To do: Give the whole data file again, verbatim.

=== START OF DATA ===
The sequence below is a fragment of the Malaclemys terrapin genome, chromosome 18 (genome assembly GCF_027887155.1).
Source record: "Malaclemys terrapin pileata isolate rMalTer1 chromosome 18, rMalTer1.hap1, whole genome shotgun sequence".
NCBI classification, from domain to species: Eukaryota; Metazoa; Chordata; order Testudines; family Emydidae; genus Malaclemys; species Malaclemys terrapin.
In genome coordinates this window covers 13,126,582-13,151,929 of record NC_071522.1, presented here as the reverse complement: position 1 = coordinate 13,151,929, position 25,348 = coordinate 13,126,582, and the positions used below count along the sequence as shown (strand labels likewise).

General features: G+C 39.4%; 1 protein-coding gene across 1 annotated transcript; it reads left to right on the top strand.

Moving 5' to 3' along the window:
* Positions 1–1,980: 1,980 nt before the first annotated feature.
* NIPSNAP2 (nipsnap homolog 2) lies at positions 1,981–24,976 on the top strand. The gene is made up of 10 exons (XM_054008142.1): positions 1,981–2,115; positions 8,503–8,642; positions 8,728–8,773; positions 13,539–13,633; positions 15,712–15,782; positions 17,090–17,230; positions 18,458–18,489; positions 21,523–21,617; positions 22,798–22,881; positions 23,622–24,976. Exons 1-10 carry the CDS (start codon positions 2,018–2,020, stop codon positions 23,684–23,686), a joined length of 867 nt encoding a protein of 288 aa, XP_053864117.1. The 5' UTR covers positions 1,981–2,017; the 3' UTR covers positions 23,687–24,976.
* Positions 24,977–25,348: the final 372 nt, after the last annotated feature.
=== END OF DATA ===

The sequence below is a fragment of the Malaclemys terrapin genome, chromosome 18 (genome assembly GCF_027887155.1).
Source record: "Malaclemys terrapin pileata isolate rMalTer1 chromosome 18, rMalTer1.hap1, whole genome shotgun sequence".
NCBI classification, from domain to species: Eukaryota; Metazoa; Chordata; order Testudines; family Emydidae; genus Malaclemys; species Malaclemys terrapin.
In genome coordinates this window covers 13,126,582-13,151,929 of record NC_071522.1, presented here as the reverse complement: position 1 = coordinate 13,151,929, position 25,348 = coordinate 13,126,582, and the positions used below count along the sequence as shown (strand labels likewise).

General features: G+C 39.4%; 1 protein-coding gene across 1 annotated transcript; it reads left to right on the top strand.

Moving 5' to 3' along the window:
* Positions 1–1,980: 1,980 nt before the first annotated feature.
* NIPSNAP2 (nipsnap homolog 2) lies at positions 1,981–24,976 on the top strand. The gene is made up of 10 exons (XM_054008142.1): positions 1,981–2,115; positions 8,503–8,642; positions 8,728–8,773; positions 13,539–13,633; positions 15,712–15,782; positions 17,090–17,230; positions 18,458–18,489; positions 21,523–21,617; positions 22,798–22,881; positions 23,622–24,976. Exons 1-10 carry the CDS (start codon positions 2,018–2,020, stop codon positions 23,684–23,686), a joined length of 867 nt encoding a protein of 288 aa, XP_053864117.1. The 5' UTR covers positions 1,981–2,017; the 3' UTR covers positions 23,687–24,976.
* Positions 24,977–25,348: the final 372 nt, after the last annotated feature.